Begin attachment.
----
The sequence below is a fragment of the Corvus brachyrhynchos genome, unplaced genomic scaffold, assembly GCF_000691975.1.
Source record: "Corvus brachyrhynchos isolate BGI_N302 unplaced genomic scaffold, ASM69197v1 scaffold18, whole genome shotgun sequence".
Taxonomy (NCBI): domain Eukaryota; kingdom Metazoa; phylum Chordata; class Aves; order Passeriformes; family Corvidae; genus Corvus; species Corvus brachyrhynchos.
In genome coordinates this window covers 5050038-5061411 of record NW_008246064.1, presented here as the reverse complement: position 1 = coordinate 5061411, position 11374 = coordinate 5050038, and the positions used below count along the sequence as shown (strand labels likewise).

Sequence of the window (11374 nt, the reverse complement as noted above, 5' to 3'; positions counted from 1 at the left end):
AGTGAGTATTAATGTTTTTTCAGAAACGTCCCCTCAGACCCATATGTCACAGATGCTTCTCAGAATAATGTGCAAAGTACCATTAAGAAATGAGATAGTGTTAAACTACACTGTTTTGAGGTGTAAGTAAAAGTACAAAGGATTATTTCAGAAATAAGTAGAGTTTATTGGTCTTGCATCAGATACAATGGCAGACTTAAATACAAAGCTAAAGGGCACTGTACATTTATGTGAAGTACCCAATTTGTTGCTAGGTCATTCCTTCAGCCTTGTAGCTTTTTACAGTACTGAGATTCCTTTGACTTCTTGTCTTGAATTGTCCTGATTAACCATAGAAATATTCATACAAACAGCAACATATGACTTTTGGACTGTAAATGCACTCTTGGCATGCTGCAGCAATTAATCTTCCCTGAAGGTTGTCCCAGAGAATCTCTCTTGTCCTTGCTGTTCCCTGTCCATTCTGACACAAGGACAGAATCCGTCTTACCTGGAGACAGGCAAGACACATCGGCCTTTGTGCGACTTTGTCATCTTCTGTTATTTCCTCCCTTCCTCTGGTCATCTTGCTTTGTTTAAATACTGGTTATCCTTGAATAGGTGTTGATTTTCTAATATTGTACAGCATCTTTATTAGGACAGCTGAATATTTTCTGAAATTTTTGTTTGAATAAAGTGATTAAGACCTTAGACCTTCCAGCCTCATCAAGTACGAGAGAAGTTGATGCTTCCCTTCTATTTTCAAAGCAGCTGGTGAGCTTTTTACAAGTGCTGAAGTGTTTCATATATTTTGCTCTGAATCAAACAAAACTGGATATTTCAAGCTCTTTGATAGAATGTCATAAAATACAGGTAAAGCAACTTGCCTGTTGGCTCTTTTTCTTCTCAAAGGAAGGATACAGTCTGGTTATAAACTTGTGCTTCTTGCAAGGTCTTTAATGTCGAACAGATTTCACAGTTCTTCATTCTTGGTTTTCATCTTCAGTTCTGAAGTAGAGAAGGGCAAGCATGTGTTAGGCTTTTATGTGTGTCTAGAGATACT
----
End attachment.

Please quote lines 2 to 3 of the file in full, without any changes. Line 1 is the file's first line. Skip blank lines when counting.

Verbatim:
Source record: "Corvus brachyrhynchos isolate BGI_N302 unplaced genomic scaffold, ASM69197v1 scaffold18, whole genome shotgun sequence".
Taxonomy (NCBI): domain Eukaryota; kingdom Metazoa; phylum Chordata; class Aves; order Passeriformes; family Corvidae; genus Corvus; species Corvus brachyrhynchos.